Ergas hints at reining in the ACCC

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Ergas hints at reining in the ACCC

Telecommunications industry lacking regulatory centre.

Economist Professor Henry Ergas has revealed that the Vertigan Committee will recommend more “checks and balances” for Australia's competition watchdog as part of its review of regulatory arrangements for the NBN.

The Committee is also likely to make recommendations to secure more predictable wholesale telecommunications pricing.

The review is the second major body of work that the Australian Government has called on the committee to examine, alongside the NBN cost benefit analysis released late last month.

The regulatory review, currently before cabinet, has yet to be made public and Professor Ergas was restrained from divulging details of the committee’s findings. However, he revealed the broad aims and direction of the review at a Communications Alliance examining the implications of its conclusions to date.

Professor Ergas said the review would seek to address two major problems with Australia’s telecommunications market: lack of infrastructure competition and a regulatory framework that exacerbates it.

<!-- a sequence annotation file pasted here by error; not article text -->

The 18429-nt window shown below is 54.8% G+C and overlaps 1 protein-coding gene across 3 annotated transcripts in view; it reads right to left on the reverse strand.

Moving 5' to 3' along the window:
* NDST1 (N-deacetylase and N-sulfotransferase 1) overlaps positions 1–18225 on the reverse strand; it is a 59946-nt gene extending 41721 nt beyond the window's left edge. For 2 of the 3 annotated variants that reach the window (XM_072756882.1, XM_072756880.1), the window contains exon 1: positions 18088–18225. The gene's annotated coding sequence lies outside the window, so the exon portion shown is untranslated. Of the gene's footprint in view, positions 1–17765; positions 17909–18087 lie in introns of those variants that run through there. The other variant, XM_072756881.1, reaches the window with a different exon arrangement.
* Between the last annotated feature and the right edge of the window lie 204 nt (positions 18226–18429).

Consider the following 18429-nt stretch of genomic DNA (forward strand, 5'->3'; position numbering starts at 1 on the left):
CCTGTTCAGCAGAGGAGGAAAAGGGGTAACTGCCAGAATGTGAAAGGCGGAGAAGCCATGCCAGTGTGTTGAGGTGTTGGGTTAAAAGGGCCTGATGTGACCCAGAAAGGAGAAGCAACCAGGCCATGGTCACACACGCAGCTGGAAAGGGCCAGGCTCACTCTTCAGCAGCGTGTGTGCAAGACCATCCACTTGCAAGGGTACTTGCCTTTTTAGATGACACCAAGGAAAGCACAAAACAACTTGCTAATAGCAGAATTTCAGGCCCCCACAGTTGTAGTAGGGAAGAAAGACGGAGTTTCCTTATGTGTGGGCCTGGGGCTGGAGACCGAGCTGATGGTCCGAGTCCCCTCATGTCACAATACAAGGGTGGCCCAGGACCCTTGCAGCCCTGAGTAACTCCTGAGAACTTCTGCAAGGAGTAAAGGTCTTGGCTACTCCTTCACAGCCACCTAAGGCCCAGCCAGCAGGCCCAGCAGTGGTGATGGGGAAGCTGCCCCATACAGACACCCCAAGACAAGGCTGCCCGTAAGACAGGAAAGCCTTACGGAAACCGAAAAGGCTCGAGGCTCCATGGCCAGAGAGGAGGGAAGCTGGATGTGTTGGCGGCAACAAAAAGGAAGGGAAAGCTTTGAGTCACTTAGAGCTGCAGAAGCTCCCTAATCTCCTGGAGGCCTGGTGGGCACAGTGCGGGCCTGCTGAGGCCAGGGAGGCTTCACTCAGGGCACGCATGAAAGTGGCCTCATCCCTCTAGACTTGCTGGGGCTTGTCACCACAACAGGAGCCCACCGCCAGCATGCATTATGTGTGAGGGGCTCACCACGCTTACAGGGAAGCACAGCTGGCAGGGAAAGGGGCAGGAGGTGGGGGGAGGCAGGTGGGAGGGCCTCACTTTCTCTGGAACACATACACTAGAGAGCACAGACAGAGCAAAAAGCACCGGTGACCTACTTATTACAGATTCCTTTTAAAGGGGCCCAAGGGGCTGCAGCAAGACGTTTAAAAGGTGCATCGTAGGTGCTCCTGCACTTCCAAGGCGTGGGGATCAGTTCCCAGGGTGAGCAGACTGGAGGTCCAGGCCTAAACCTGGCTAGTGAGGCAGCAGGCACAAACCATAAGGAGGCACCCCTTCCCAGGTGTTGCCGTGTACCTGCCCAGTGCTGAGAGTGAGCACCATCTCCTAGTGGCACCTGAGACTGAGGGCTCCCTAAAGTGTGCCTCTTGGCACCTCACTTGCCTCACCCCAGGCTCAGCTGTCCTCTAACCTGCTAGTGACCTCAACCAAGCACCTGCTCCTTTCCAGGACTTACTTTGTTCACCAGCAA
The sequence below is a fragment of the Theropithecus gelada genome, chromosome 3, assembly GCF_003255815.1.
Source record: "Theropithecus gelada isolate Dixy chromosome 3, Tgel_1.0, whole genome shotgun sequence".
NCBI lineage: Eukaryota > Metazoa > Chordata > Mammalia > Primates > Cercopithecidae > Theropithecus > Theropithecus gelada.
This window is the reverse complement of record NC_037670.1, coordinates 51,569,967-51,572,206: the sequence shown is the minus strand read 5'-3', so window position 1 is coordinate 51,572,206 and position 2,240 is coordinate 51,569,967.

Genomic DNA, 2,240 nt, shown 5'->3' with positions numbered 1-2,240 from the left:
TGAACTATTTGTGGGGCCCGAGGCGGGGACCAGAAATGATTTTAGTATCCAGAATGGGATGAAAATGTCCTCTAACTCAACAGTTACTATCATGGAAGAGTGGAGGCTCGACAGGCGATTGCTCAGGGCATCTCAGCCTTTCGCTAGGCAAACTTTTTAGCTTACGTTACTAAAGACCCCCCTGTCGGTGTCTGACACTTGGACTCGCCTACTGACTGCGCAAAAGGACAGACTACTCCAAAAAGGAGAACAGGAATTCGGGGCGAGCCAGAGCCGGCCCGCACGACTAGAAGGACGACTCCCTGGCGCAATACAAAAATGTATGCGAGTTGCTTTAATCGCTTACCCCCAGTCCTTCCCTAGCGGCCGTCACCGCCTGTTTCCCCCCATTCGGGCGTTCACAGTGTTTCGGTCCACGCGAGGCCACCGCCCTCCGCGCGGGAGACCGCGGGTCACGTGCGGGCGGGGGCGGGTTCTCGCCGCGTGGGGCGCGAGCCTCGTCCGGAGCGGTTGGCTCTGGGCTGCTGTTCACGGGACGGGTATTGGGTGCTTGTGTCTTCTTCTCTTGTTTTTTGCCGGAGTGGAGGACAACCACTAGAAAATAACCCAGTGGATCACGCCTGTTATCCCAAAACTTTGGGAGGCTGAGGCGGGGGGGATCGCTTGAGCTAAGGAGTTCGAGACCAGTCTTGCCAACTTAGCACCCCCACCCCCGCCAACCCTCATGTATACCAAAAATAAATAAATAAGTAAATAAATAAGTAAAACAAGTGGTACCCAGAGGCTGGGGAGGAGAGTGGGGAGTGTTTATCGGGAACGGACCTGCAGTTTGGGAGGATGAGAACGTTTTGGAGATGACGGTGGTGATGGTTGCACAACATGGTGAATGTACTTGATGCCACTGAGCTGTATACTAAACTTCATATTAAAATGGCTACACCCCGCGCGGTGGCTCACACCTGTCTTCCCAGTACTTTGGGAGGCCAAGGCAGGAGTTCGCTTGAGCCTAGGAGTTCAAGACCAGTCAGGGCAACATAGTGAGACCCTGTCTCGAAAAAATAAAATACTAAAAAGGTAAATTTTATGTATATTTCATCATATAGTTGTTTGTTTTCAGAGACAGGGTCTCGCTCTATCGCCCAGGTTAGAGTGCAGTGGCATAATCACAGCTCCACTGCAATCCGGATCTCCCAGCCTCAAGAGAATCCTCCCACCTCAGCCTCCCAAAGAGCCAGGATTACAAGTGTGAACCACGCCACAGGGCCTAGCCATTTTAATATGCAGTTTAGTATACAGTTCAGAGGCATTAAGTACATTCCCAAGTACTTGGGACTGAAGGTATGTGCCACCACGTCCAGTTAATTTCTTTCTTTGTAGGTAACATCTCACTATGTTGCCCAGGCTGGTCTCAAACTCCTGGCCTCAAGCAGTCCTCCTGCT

Professor Ergas said that the industry needed more regulatory certainty around access pricing.

“We suggest a range of ways that could be done and equally in terms of enhancing the standard access obligations making them more fit for purpose going forward and again with respect to aspects of administration and having not merely transparency but also ensuring you have checks and balances," he said.

"It's very difficult to have a good regulatory regime that does not have any regulation of the regulator and yet that's essentially where we've come from."

Professor Ergas defended the committee’s cost benefit analysis, but said that any action taken by the government based on its findings was bound to fail if it didn’t select the right regulatory settings.

“If you don’t get the regulatory and governance framework right that sits around those decisions then no matter how sensible this cost benefit analysis is, no matter how careful our modelling has been the results ultimately will be disappointing,” he warned.

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